How To Earn a Blackbelt in the Fine Art of Professionalism

Most people will agree that professionalism is, in many respects, the backbone of any successful career. And yet, even though it is a term that is tossed around a lot in the workplace, many people only have a vague understanding of what professionalism actually entails. This is understandable, because professionalism is, in truth, not a straightforward subject or by any means a simple art to master. Professionalism is an umbrella term that encapsulates a broad array of outlooks, attitudes, and behaviors. With that in mind, professionalism should be thought of less as something that has been accomplished merely as a result of showing up to work on time or wearing the right attire and more as a mode of being in the workplace that should be continually honed, adjusted, and practiced. 


To give you a more definite sense of what it means to lead by example in the modern workplace, this post will walk you through four ways to embody professionalism at work. 


  • When you identify a problem, try to identify a solution. No office is perfect, and building a strong workplace culture requires everyone’s ongoing attention and collaboration. Mistakes will be made that will leave some of your employees or colleagues feeling frustrated or alienated. If you notice something about your workplace that is calling out to be fixed - something that, if it were to be remedied, would result in a healthier, happier, and more productive environment - do not merely express your frustration. Analyze the situation so that you might be able to bring a possible solution to the table.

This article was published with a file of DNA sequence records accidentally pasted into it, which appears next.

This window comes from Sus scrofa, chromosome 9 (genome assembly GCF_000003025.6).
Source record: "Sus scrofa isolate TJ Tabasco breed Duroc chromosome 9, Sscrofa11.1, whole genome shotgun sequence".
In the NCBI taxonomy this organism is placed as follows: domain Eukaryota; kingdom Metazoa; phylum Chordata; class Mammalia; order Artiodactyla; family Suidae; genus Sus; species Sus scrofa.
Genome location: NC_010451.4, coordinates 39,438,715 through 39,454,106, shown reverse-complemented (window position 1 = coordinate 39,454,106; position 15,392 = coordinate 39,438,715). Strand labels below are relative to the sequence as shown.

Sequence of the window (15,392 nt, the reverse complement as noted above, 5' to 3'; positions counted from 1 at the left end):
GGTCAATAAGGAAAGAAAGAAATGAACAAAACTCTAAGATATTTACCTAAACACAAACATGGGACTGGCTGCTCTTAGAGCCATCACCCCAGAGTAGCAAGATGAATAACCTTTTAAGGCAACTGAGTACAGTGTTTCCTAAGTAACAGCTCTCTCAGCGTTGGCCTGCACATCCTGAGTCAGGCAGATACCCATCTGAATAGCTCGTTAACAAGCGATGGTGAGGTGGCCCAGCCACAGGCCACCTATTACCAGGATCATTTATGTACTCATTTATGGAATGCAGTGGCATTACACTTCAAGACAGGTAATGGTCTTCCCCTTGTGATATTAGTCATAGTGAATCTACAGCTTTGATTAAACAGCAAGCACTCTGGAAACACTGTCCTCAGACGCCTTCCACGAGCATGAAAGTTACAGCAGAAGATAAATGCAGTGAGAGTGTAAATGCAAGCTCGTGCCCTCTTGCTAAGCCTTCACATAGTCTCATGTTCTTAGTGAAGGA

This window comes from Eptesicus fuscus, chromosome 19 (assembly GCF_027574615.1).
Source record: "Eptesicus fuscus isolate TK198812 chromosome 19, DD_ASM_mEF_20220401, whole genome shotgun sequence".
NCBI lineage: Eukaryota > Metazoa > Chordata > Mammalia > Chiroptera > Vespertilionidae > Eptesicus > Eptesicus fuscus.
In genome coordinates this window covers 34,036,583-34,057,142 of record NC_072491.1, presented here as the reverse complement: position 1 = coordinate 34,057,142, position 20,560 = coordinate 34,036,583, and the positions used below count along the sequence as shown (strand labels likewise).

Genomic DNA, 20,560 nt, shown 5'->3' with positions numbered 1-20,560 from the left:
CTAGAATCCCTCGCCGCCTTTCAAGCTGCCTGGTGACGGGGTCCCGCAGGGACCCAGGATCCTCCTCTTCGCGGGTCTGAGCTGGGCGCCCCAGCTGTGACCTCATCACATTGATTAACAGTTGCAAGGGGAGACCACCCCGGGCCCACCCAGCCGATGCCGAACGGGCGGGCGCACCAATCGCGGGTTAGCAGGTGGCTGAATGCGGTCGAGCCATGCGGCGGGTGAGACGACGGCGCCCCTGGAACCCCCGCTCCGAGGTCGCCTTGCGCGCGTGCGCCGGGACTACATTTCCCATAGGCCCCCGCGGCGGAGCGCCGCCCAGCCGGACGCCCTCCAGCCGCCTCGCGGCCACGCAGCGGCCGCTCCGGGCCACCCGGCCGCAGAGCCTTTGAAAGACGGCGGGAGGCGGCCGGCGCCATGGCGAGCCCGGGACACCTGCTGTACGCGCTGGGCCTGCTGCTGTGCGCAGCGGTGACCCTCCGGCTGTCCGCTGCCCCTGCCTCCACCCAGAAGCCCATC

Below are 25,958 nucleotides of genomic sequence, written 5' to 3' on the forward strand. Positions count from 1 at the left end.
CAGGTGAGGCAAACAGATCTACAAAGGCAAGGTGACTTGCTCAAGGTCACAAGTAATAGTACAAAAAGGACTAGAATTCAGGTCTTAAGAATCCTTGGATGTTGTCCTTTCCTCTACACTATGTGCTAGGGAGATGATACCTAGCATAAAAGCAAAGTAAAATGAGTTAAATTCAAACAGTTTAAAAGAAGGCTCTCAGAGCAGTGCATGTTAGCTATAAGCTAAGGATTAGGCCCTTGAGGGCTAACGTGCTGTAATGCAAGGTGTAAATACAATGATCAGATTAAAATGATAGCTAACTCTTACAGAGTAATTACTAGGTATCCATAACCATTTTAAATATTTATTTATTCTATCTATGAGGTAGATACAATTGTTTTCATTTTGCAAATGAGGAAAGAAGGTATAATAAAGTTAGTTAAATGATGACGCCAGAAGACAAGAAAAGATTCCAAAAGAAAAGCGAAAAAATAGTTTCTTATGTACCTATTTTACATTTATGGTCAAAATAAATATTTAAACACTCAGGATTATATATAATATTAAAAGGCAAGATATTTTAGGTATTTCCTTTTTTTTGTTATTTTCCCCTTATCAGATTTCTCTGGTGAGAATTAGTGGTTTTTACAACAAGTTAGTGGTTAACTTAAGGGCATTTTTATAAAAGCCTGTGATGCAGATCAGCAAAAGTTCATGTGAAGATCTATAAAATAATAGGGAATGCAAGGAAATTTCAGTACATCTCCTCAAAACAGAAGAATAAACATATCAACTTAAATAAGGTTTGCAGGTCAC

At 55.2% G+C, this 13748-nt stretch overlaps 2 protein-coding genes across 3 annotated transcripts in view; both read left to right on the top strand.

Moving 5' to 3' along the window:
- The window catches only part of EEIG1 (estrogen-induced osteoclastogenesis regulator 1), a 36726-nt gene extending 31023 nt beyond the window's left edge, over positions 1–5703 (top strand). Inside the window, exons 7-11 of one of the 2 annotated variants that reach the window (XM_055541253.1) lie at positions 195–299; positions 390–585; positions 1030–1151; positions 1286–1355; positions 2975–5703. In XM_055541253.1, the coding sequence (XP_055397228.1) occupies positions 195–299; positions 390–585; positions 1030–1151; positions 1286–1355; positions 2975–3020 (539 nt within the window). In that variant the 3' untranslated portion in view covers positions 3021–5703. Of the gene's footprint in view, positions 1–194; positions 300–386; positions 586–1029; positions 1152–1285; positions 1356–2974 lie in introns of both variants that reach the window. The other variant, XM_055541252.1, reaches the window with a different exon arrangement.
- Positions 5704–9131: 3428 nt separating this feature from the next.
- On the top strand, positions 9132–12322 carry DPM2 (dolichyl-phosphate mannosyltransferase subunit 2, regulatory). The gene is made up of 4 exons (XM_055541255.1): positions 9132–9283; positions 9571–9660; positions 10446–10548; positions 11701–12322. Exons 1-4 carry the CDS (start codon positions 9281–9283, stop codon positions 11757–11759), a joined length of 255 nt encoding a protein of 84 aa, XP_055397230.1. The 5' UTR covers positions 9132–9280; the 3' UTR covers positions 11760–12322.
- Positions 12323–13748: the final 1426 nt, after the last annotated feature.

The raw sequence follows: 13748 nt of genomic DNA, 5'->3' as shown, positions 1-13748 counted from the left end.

• Build your communication skills. Any professional that can articulate their thoughts and deconstruct work-related problems in a transparent and confident way will always retain a significant edge. On the other hand, someone who struggles to communicate complex information will come to be seen as less reliable by his or her colleagues. You can set an example of professionalism by striving to improve your verbal and written communication: clarify your speech, tell your colleagues and employees exactly what you need, and then watch what happens.


  • Own your mistakes. The willingness to accept responsibility when a mistake has been made is one of the clearest indicators of professionalism. By taking the initiative to admit that you are at fault when a mistake has been made, you will be communicating to your team that you value honesty, integrity, and personal responsibility. Your employees, in turn, will then be much more likely to embody those values in their work and their conduct.


  • Build and maintain a strong rapport with your team. It’s not uncommon for managers to separate themselves from their workforce, limiting their interactions with employees only to rare and special occasions. Studies have shown that only around 30% of employees report feeling consistently engaged by their employers. This style of leadership can quickly foster feelings of alienation, resentment, and bitterness within a team. From there, it’s a slippery slope to decreased productivity and feelings of overall wellbeing in the workplace.

The alternative - a style of leadership that fosters cohesion, community, and cooperation in the workplace - is for managers to effortfully and frequently engage with their employees. While every manager will necessarily have a slightly different style of engagement, the point is that taking steps to ensure that your employees feel heard, acknowledged, and understood will contribute a great deal towards building and spreading professionalism in your workplace. 


To learn more about how you can build professionalism at work, contact us here.